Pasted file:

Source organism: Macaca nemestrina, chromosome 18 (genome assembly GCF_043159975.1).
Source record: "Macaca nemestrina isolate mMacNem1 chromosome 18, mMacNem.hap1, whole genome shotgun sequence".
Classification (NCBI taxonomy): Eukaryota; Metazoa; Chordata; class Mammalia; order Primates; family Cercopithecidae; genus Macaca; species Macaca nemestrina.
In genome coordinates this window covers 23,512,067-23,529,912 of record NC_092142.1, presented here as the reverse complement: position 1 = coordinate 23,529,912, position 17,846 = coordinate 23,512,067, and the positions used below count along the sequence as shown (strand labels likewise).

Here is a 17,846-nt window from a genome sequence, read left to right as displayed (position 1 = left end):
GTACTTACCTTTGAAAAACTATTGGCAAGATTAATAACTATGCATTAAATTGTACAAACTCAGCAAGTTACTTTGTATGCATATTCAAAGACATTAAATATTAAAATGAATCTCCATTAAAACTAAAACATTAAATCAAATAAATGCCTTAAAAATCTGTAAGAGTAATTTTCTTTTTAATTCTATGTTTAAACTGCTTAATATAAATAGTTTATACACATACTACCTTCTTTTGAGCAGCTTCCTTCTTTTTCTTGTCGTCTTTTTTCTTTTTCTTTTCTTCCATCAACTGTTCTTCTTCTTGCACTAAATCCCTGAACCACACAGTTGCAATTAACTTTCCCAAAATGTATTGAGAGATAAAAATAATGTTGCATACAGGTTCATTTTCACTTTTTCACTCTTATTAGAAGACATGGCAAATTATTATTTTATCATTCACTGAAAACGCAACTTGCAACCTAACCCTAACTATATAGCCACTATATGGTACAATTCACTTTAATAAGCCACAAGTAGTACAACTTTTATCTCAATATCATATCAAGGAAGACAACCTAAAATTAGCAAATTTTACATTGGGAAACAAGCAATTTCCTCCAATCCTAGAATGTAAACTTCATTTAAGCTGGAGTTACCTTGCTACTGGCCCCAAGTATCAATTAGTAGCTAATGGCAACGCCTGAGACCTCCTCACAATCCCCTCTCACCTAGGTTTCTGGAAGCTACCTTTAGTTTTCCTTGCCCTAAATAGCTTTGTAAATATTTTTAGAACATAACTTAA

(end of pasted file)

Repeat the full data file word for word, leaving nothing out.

Source organism: Macaca nemestrina, chromosome 18 (genome assembly GCF_043159975.1).
Source record: "Macaca nemestrina isolate mMacNem1 chromosome 18, mMacNem.hap1, whole genome shotgun sequence".
Classification (NCBI taxonomy): Eukaryota; Metazoa; Chordata; class Mammalia; order Primates; family Cercopithecidae; genus Macaca; species Macaca nemestrina.
In genome coordinates this window covers 23,512,067-23,529,912 of record NC_092142.1, presented here as the reverse complement: position 1 = coordinate 23,529,912, position 17,846 = coordinate 23,512,067, and the positions used below count along the sequence as shown (strand labels likewise).

Here is a 17,846-nt window from a genome sequence, read left to right as displayed (position 1 = left end):
GTACTTACCTTTGAAAAACTATTGGCAAGATTAATAACTATGCATTAAATTGTACAAACTCAGCAAGTTACTTTGTATGCATATTCAAAGACATTAAATATTAAAATGAATCTCCATTAAAACTAAAACATTAAATCAAATAAATGCCTTAAAAATCTGTAAGAGTAATTTTCTTTTTAATTCTATGTTTAAACTGCTTAATATAAATAGTTTATACACATACTACCTTCTTTTGAGCAGCTTCCTTCTTTTTCTTGTCGTCTTTTTTCTTTTTCTTTTCTTCCATCAACTGTTCTTCTTCTTGCACTAAATCCCTGAACCACACAGTTGCAATTAACTTTCCCAAAATGTATTGAGAGATAAAAATAATGTTGCATACAGGTTCATTTTCACTTTTTCACTCTTATTAGAAGACATGGCAAATTATTATTTTATCATTCACTGAAAACGCAACTTGCAACCTAACCCTAACTATATAGCCACTATATGGTACAATTCACTTTAATAAGCCACAAGTAGTACAACTTTTATCTCAATATCATATCAAGGAAGACAACCTAAAATTAGCAAATTTTACATTGGGAAACAAGCAATTTCCTCCAATCCTAGAATGTAAACTTCATTTAAGCTGGAGTTACCTTGCTACTGGCCCCAAGTATCAATTAGTAGCTAATGGCAACGCCTGAGACCTCCTCACAATCCCCTCTCACCTAGGTTTCTGGAAGCTACCTTTAGTTTTCCTTGCCCTAAATAGCTTTGTAAATATTTTTAGAACATAACTTAA